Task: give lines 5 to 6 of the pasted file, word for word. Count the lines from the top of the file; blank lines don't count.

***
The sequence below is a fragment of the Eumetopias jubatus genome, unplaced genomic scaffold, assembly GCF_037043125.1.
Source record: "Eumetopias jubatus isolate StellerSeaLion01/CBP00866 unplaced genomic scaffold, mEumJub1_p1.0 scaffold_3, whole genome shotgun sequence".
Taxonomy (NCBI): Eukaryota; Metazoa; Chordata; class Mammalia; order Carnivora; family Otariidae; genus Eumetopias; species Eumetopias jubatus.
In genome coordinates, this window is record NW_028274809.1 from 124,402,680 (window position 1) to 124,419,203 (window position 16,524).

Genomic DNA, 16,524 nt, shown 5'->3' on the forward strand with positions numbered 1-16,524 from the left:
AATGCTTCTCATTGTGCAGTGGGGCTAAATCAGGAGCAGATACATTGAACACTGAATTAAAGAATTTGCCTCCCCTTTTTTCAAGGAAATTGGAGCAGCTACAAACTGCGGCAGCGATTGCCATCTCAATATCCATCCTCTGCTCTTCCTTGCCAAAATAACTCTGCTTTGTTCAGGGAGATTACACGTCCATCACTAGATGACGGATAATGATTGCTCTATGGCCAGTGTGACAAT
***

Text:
Genomic DNA, 16,524 nt, shown 5'->3' on the forward strand with positions numbered 1-16,524 from the left:
AATGCTTCTCATTGTGCAGTGGGGCTAAATCAGGAGCAGATACATTGAACACTGAATTAAAGAATTTGCCTCCCCTTTTTTCAAGGAAATTGGAGCAGCTACAAACTGCGGCAGCGATTGCCATCTCAATATCCATCCTCTGCTCTTCCTTGCCAAAATAACTCTGCTTTGTTCAGGGAGATTACACGTCCATCACTAGATGACGGATAATGATTGCTCTATGGCCAGTGTGACAAT